I never want to impose my views on others. Sure I want to teach people about nutrition and spread the real food word, but ultimately the food that goes into your body is your choice. I never want to make people feel uncomfortable around me or that they have to make special accommodations.

I don’t think I am a food snob anymore. You may disagree and that’s totally fine but this is what I do in order to maintain my lifestyle, yet still live my life:

1. Make a game plan – If I’m going out to eat, I do look at menu beforehand and I pick a few options or figure out what I will order. For me this often means, a piece of protein and vegetables. I’ll ask for a side of olive oil if I order lean meat to get some healthy fats. If other people are cooking, I pick and choose. Like at Passover, I made sure to try the brisket but had more of the organic chicken.

2. Ask questions (politely) – If I’m out to eat, I try to ask how a food is prepared rather than, “is there gluten in that?” If I am going to a friend’s house or gathering, I ask if I can bring anything or help with the menu rather than, “what are you serving, I don’t eat x, y and z.”

3. Make reasonable substitutions – I try to limit my requests to two. Gosh, I used to basically re-create a dish. There are a few restaurant “biggies” for me: canola oil, dairy and grains. I try to request my meat to be cooked in olive oil and ask for things on the side or omit them entirely.

4. Do all of this quietly and discreetly – I have learned to zip-it until absolutely necessary. I don’t need to announce anything or exclaim anything (I am not deathly allergic) so I bring things up when necessary and I do so quietly and discreetly.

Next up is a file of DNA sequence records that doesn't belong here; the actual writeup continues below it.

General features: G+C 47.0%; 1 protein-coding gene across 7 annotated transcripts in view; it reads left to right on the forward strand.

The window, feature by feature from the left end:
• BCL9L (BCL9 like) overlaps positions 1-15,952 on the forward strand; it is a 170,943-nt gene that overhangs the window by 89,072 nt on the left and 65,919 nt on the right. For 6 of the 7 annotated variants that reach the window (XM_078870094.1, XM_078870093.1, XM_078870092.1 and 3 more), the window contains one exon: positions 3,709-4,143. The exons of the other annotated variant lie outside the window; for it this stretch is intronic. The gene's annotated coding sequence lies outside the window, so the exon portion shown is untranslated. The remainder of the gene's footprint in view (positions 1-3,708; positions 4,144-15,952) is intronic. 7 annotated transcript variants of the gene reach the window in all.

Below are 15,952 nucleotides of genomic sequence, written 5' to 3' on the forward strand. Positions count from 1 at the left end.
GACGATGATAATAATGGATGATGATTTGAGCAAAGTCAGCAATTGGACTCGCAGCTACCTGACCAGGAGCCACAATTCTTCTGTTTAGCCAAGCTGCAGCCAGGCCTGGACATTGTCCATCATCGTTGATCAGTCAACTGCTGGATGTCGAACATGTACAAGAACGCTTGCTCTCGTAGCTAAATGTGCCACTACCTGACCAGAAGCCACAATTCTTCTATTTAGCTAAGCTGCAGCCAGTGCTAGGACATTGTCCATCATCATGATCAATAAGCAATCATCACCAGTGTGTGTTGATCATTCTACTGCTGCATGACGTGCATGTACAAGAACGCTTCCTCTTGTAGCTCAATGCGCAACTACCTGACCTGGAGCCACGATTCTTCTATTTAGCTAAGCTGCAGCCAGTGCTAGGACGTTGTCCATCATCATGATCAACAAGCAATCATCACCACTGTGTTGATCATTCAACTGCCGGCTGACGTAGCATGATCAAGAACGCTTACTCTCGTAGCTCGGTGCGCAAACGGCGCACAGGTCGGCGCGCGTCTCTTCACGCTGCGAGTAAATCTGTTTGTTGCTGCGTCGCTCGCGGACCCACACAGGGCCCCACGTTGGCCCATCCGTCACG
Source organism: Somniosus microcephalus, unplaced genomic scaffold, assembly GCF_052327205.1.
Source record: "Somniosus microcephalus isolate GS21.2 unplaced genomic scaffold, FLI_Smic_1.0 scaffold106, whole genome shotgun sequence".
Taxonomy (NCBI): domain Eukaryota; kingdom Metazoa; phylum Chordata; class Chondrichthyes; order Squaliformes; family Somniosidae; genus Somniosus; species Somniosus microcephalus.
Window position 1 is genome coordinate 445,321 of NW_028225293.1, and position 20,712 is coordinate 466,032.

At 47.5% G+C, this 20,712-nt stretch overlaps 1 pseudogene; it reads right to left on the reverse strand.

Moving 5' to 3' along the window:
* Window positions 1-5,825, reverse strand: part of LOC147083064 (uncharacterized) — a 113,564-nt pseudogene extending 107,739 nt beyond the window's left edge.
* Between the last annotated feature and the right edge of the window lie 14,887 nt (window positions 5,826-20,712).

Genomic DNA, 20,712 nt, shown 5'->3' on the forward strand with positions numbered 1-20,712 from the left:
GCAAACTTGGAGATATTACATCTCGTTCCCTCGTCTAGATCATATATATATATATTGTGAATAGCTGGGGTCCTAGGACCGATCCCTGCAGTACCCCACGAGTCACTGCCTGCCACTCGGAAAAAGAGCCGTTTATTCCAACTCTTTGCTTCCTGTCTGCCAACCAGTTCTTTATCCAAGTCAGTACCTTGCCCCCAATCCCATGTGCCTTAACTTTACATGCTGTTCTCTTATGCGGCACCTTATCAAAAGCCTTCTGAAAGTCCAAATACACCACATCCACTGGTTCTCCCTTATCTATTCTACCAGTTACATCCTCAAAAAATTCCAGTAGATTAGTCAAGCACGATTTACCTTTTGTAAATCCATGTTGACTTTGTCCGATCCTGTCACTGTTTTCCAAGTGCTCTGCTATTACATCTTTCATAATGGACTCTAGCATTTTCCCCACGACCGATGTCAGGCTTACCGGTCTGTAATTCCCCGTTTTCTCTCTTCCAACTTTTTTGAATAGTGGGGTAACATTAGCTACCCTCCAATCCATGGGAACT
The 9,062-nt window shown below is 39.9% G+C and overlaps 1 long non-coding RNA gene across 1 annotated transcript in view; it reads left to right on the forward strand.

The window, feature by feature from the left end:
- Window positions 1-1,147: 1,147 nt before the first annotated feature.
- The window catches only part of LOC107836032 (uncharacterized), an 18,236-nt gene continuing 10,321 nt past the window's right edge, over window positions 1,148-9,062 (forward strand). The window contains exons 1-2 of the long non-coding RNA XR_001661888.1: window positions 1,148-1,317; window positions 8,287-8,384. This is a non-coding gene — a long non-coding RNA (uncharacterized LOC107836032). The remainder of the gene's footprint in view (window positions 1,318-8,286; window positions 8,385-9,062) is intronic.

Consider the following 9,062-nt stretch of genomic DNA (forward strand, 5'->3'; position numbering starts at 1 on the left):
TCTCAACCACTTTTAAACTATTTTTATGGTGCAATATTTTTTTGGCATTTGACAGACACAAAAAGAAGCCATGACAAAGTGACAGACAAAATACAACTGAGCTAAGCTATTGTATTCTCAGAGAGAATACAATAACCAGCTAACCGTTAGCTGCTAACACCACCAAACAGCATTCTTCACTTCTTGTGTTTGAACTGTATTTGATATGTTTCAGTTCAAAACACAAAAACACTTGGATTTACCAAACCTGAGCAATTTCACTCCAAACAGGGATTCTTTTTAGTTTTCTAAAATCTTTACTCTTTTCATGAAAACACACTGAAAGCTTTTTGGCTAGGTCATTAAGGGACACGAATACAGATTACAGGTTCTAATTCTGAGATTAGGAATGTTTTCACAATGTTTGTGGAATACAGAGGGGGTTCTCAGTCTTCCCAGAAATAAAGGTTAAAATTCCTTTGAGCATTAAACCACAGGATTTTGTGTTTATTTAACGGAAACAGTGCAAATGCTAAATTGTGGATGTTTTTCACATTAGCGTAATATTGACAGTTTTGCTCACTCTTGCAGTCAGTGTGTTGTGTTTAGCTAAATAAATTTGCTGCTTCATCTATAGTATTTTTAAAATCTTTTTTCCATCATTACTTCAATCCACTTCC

5. Sometimes you have to eat shit you don’t want to eat and you just gotta suck it up. No I don’t like it but it’s no use to cry over GMO chicken.

It’s a continual balancing act. From balancing vodka and veggies; to rest and running; to yoga and CrossFit; to blogging and life; to grass-fed beef and not. Balance. I do my very best to balance my food choices and fitness in order to be the happiest and healthiest version of me.

Mmmm liver
Mmmm liver

I’m in London now and I’m not cooking for myself. Of course I packed snacks but I am realistic. I don’t throw my lifestyle out the window when I travel but I aim for an attainable balance.

So excuse me as I enjoy some conventionally raised meat and a sugar-filled scone. After a banana and run through Hyde Park of course.



Check out the posts below for more on healthy and balanced travel:

Healthy & Happy Travel: my travel philosophy

Balanced Travel Eats: fruit, cookies, salad, pizza

What I Ate In Peru: a lot of deliciousness



Questions of the day…

How do you deal with your food choices in social situations? 

What do you find most challenging about balancing your healthy lifestyle?


Keep in touch:

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Facebook –> The Little Honey Bee